Cheating at Bird Photography

Northern Cardinal (male)

Bird photography is my idea of going to hell holding a camera.

As a ponderous, molasses-slow landscape photographer, I am fully aware that photographing these tiny, unpredictable, fast-moving creatures is way beyond my technical limits as a photographer. The high-end skills of panning, locking on and tracking focus, all while shooting eight frames per second are not ones I have practised nor believe I could ever master.

Song Sparrow

However, I do appreciate the beauty of birds and certainly admire the many spectacular examples of bird photography that I see online, by photographers such as Maxis Gamez, Andy Nguyen and my friend Jeff Johnson, who is one of the finest bird photographers out there.

Inspired by a class I recently took with Jeff, I decided to try my hand at capturing some bird images but knew that I would have to find a way to do so within my technical limits. I found the answer in a YouTube video, in which a photographer located a spot that birds frequent, picked up a small branch that had fallen from a tree, sawed off one end, used a drill to hollow it out, creating a bowl, which he filled with bird seed; he then affixed the branch to a fence post, using some string, in a spot with some colourful vegetation in the background. He set up his camera on a tripod a few feet away, pre-focused on the end of the branch and waited for birds to land on it to eat the seed. And bingo! He produced sharp images with pleasing, colorful backgrounds without requiring any of the advanced shooting techniques normally employed when photographing birds.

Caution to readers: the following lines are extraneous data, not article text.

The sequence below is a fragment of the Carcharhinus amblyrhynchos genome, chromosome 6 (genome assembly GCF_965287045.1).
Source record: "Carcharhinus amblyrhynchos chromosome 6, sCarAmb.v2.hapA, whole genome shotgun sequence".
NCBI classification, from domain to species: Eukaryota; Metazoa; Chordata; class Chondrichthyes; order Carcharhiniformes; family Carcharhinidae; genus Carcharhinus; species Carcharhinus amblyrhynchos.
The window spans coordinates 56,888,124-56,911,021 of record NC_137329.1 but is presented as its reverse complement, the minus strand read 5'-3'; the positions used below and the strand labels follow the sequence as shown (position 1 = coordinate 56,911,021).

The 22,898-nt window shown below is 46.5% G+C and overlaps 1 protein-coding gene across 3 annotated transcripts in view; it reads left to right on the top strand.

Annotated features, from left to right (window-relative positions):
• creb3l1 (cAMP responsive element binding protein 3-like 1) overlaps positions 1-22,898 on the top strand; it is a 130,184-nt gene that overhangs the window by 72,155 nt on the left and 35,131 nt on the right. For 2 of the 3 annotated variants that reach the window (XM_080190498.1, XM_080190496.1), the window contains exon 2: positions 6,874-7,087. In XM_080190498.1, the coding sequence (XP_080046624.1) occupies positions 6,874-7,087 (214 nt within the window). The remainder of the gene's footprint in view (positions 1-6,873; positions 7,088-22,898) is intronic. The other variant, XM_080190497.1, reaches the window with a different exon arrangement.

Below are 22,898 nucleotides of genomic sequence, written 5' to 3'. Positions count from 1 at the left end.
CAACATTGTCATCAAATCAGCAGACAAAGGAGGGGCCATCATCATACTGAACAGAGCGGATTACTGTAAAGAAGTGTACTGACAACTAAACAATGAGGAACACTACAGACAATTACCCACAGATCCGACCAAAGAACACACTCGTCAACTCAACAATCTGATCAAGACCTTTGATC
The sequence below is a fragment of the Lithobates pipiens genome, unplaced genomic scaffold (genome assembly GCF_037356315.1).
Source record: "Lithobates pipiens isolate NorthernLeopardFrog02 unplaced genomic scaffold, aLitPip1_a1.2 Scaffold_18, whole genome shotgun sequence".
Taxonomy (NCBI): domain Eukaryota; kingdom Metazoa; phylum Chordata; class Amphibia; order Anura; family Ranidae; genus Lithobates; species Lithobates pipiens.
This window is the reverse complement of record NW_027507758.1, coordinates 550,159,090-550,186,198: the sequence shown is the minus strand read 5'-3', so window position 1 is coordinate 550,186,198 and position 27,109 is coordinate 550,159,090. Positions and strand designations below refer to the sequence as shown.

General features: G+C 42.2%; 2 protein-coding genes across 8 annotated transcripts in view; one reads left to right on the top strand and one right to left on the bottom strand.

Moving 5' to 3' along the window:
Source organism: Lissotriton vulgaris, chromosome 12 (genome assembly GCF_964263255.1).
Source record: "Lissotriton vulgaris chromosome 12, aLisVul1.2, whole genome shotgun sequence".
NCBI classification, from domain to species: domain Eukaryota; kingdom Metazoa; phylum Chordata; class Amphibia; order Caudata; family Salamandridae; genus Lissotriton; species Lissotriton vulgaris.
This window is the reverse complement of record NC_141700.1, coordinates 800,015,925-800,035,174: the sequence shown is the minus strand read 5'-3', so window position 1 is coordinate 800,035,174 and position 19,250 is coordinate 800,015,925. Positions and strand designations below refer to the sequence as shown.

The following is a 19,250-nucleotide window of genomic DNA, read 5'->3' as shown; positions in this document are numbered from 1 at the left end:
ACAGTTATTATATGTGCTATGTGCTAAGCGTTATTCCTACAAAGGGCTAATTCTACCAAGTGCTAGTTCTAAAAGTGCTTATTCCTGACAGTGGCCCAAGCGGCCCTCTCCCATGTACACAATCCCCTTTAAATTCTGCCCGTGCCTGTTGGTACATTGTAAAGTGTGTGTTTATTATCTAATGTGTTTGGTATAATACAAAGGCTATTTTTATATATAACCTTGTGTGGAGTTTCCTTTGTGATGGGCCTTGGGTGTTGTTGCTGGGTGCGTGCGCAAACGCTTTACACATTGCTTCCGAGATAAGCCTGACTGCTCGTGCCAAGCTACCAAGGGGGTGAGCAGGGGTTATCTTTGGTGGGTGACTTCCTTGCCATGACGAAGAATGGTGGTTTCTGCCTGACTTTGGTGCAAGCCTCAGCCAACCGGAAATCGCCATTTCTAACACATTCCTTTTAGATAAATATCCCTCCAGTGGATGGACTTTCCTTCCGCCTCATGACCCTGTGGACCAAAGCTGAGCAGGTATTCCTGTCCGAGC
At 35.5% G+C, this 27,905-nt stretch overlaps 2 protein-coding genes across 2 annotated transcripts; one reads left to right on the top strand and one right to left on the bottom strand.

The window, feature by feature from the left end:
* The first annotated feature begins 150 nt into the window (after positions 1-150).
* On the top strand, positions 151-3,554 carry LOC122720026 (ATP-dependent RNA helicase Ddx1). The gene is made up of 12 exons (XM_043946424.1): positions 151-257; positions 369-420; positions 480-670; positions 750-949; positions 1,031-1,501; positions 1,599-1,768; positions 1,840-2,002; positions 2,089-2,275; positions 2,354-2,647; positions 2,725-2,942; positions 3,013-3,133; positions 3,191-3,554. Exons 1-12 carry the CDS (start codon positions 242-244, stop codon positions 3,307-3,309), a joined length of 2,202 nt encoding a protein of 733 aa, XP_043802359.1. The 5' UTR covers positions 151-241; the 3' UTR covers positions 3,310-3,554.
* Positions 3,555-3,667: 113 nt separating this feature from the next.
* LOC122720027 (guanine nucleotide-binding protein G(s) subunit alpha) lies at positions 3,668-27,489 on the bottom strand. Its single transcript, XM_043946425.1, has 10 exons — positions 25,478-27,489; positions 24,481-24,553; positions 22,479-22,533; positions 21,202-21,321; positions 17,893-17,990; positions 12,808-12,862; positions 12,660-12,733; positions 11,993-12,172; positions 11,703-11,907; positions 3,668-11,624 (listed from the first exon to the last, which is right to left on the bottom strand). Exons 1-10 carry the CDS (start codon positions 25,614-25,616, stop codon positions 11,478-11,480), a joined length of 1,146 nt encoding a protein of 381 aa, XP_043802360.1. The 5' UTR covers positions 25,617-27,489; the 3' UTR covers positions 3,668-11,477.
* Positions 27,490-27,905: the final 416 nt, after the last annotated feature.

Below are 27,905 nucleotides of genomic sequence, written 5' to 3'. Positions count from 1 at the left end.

Carolina Wren

I thought, “This is for me!”

I have the perfect spot in my back garden, where one of my bird feeders is just a few feet from a wooden fence where birds often land to check out the area before flying on to land on the feeder. So, I set up my branch-feeder on a fence post, opened a window that looks out on to the back garden and sat inside, invisible to the birds, shooting out through the window with a Nikon 200-500mm lens on my Nikon D810 camera. Even with that focal length lens, as the subjects were at a distance of about 30 feet, I still had to crop these images heavily to produce a useable image. However, I knew that the 36.3MP FX-format sensor on my D810 would allow heavy cropping while still delivering good image quality.

American Robin

My retreat from the world of real bird photography was completed by the fact that I focused all of these images manually using LiveView, as is my preferred way of shooting landscapes. Even then, using a shutter speed of 1/1250th sec at f5.6, I captured plenty of blurry images. These little critters sure are twitchy!

Finally, as if to prove that I am not a complete fraud as a bird photographer, I walked to my local park, where I managed to photograph this great blue heron as it perched high in a tree.

Great Blue Heron

No bird-seed trap was used with this beauty. But I did have my camera on a tripod and focused manually. But, then again, herons are such big, slow-moving birds that even I can photograph them.

(Click on an image to view it in a lightbox)

 

 

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